RECOMMENDED FOR FULL-TEXT PUBLICATION Pursuant to Sixth Circuit I.O.P. 32.1(b) File Name: 18a0089p.06 UNITED STATES COURT OF APPEALS FOR THE SIXTH CIRCUIT HEALTH ONE MEDICAL CENTER, EASTPOINTE P.L.L.C., a Michigan Professional Limited Liability Company, individually and as the representative of a class of similarly-situated persons, Plaintiff-Appellant, v. MOHAWK, INC., Defendant, BRISTOL-MYERS SQUIBB COMPANY; PFIZER INC., Defendants-Appellees. > No. 17-1973 Appeal from the United States District Court for the Eastern District of Michigan at Ann Arbor. No. 5:16-cv-13815—Judith E. Levy, District Judge. Decided and Filed: May 9, 2018 Before: SUHRHEINRICH, GIBBONS, and KETHLEDGE, Circuit Judges. _________________ COUNSEL ON BRIEF: Phillip A. Bock, David M. Oppenheim, BOCK, HATCH, LEWIS & OPPENHEIM, LLC, Chicago, Illinois, for Appellant. Debra Bogo-Drnst, Michele Odorizzi, Christopher J. Ferro, MAYER BROWN LLP, Chicago, Illinois, for Appellee Bristol-Myers Squibb Company. Rebecca J. Schwartz, Molly S. Carella, SHOOK, HARDY & BACON L.L.P., Kansas City, Missouri, for Appellee Pfizer Inc. No. 17-1973 Health One Med. Center, Eastpointe v. Bristol-Myers Squibb Co., et al. Page 2 _________________ OPINION _________________ KETHLEDGE, Circuit Judge. Some questions seem to arise only in class-action lawsuits. Here, a seller of prescription drugs sent junk faxes to various medical providers, advertising the seller’s prices on various drugs. The question presented is whether—for purposes of the Telephone Consumer Protection Act, which makes it unlawful “to send . . . an unsolicited advertisement” to a fax machine—the manufacturers of those drugs “sent” those faxes even though they knew nothing about them. The district court answered no, and so do we. Mohawk Medical, a pharmaceutical wholesaler, sent two unsolicited faxes to Health One Medical Center. The faxes listed Mohawk’s contact information and offered discount prices on 14 different drugs, including one manufactured by Bristol-Myers Squibb (Bristol) and another by Pfizer. Health One later brought this putative class-action lawsuit, at first asserting claims only against Mohawk, which never answered the complaint. Hence the district court entered a default judgment against it. Health One then amended its complaint to assert claims against Bristol and Pfizer—largely on the theory that they had “sent” the unsolicited faxes simply because the faxes mentioned their drugs. Those defendants filed motions to dismiss under Civil Rule 12(b)(6), which the district court granted. We review that decision de novo. Doe v. Miami Univ., 882 F.3d 579, 588 (6th Cir. 2018). The relevant text of the Act is straightforward: It shall be unlawful for any person within the United States . . . to use any telephone facsimile machine, computer, or other device to send, to a telephone facsimile machine, an unsolicited advertisement[.] 47 U.S.C. § 227(b)(1)(C). Thus, to be liable under this provision, a defendant must “use” a fax machine or other device “to send . . . an unsolicited advertisement” to another fax machine. We focus here on the word “send,” which the statute does not define. Hence we give “send” its ordinary meaning. United States v. Zabawa, 719 F.3d 555, 559 (6th Cir. 2013). “Send” has two relevant meanings when used (as here) as a transitive verb. The first is “[t]o cause to be No. 17-1973 Health One Med. Center, Eastpointe v. Bristol-Myers Squibb Co., et al. Page 3 conveyed by an intermediary to a destination[.]” The American Heritage Dictionary 1642 (3d ed. 1992). For example, one might send a letter by courier, or by the U.S. Postal Service. A second meaning is “[t]o dispatch, as by a communications medium[.]” Id. For example, one might “send a message by radio[,]” id., or—more to the point here—send a message by fax. Here, Bristol and Pfizer neither caused the subject faxes to be conveyed, nor dispatched them in any way. Instead only Mohawk did those things. Bristol and Pfizer therefore did not “send” the faxes and thus have no liability for them. Yet Health One argues that Bristol and Pfizer were each a “sender” of the faxes, as an FCC regulation defines that term. That regulation purports to define “sender” for purposes of the Act as “the person or entity on whose behalf a facsimile unsolicited advertisement is sent or whose goods or services are advertised or promoted in the unsolicited advertisement.” 47 C.F.R. § 64.1200(f)(10). Health One says that the drug companies here were “senders” of the Mohawk faxes because the faxes quoted Mohawk’s prices for their drugs and thus (Health One says) the faxes “advertised or promoted” the drugs. The latter contention is dubious even on its own terms: the faxes touted Mohawk’s discounted “AUGUST PRICES” for the drugs, rather than any feature or quality of the drugs themselves. But more importantly, Health One reads the regulation woefully out of context. A regulation’s context of course includes the statutory text it aims to implement. See Utility Air Regulatory Grp. v. EPA, 134 S. Ct. 2427, 2442 (2014). Here, the statutory text makes clear that, to send a junk fax in violation of 47 U.S.C. § 227(b)(1)(C), one must “use” a fax machine or other device to convey or dispatch an unsolicited advertisement to another fax machine. Those requirements—the use of a fax machine or other device, and the sender’s own responsibility for the conveyance or dispatch—are ones that the agency must enforce, not elide. The agency enforced those requirements here. Read in the context of the statute itself, the regulation does not strip the “send” out of “sender.” Instead, the regulation purports to allocate liability in cases where the party that physically sends (i.e., dispatches) the fax and the party that causes it to be sent are not one and the same. That situation typically arises when a person or company hires a fax broadcaster, “which transmit[s] other entities’ advertisements to No. 17-1973 Health One Med. Center, Eastpointe v. Bristol-Myers Squibb Co., et al. Page 4 telephone facsimile machines for a fee[.]” 71 Fed. Reg. 25,967, 25,971 (May 3, 2006) (codified at 47 C.F.R. pt. 64). Both kinds of entities appear to meet the statutory requirement of “send”: the broadcasters because they in fact dispatch the advertisements via fax, the hirers (for lack of a better term) because they cause the fax to be conveyed. In this statutory context, the regulation by its terms would allocate liability under § 227(b) first to the hirers, as the party “whose goods or services are advertised or promoted in the unsolicited advertisement[,]” or as the party who otherwise put the broadcaster up to sending the fax (i.e., “the person or entity on whose behalf” the junk fax was sent). 47 C.F.R. § 64.1200(f)(10). The FCC itself reads the regulation the same way. See 71 Fed. Reg. at 25,971. Whether the regulation is valid to the extent it exempts broadcasters from liability for junk faxes might be open to question. (The FCC’s “synopsis” for the regulation more or less says that broadcasters are jointly liable only for faxes that they knowingly send as junk. See id.) But whether the regulation lawfully exempts certain senders (namely, innocent broadcasters) from liability under § 227(b) is not the question before us today. What matters is that—read in the context of the statute itself—the regulation does not purport to impose liability upon parties that did not “send” the fax at all. Here, Bristol and Pfizer neither dispatched the faxes nor caused them to be sent; instead Mohawk did both. Thus only Mohawk can be liable for them. Neither of the cases that Health One relies upon—namely, Siding & Insulation Co. v. Alco Vending, Inc., 822 F.3d 886 (6th Cir. 2016), and Imhoff Inv., LLC v. Alfoccino, Inc., 792 F.3d 627 (6th Cir. 2015)—support a different result here. In both those cases the defendant in fact hired a fax broadcaster to send out the junk faxes. Alco, 822 F.3d at 888; Imhoff, 792 F.3d at 629-30. And thus in neither case did we hold, or have occasion to hold, that an innocent party—like Bristol or Pfizer here—could by some legal alchemy be held liable for having “sent” the faxes. The remaining issues amount to housekeeping. Health One contends that we must assume (for purposes of the motion to dismiss) that Bristol and Pfizer sent the faxes, because the amended complaint alleges they did. But that allegation is conclusory, see, e.g., Am. Compl. ¶ 59 (“Pfizer . . . sent the faxes”); and Health One otherwise alleges no facts to make plausible No. 17-1973 Health One Med. Center, Eastpointe v. Bristol-Myers Squibb Co., et al. Page 5 the assertion that Bristol or Pfizer dispatched or otherwise caused the faxes to be sent. Thus the claims were properly dismissed. See Ashcroft v. Iqbal, 556 U.S. 662, 678 (2009). (It bears mention that the faxes on their face render utterly implausible the idea that Bristol or Pfizer had anything to do with them.) And Health One’s argument as to its conversion claim is derivative of the arguments rejected above. Hence we need not separately address that claim. The district court’s judgment is affirmed.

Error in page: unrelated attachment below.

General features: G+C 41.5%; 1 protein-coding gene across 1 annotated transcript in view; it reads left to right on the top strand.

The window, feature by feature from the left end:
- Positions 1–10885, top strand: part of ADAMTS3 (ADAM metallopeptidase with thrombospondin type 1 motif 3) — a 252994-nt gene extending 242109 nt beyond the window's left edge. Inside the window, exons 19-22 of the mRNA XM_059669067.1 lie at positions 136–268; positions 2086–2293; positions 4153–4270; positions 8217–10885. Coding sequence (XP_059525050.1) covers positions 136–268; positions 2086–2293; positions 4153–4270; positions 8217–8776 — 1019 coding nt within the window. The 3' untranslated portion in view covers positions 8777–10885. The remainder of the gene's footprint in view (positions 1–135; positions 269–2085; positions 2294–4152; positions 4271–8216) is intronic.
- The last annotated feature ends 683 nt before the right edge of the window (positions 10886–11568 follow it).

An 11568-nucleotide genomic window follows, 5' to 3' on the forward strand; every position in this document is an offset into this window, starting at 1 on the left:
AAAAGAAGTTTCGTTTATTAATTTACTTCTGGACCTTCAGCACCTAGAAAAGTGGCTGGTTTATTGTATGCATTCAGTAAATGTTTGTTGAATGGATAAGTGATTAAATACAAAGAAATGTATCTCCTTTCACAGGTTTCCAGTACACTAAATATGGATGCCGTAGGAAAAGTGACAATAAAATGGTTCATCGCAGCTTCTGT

Primary Holding

Drug manufacturers are not liable under the Telephone Consumer Protection Act for junk faxes sent by a seller of prescription drugs that simply stated the prices for the manufacturers' products.

Disclaimer: Justia Annotations is a forum for attorneys to summarize, comment on, and analyze case law published on our site. Justia makes no guarantees or warranties that the annotations are accurate or reflect the current state of law, and no annotation is intended to be, nor should it be construed as, legal advice. Contacting Justia or any attorney through this site, via web form, email, or otherwise, does not create an attorney-client relationship.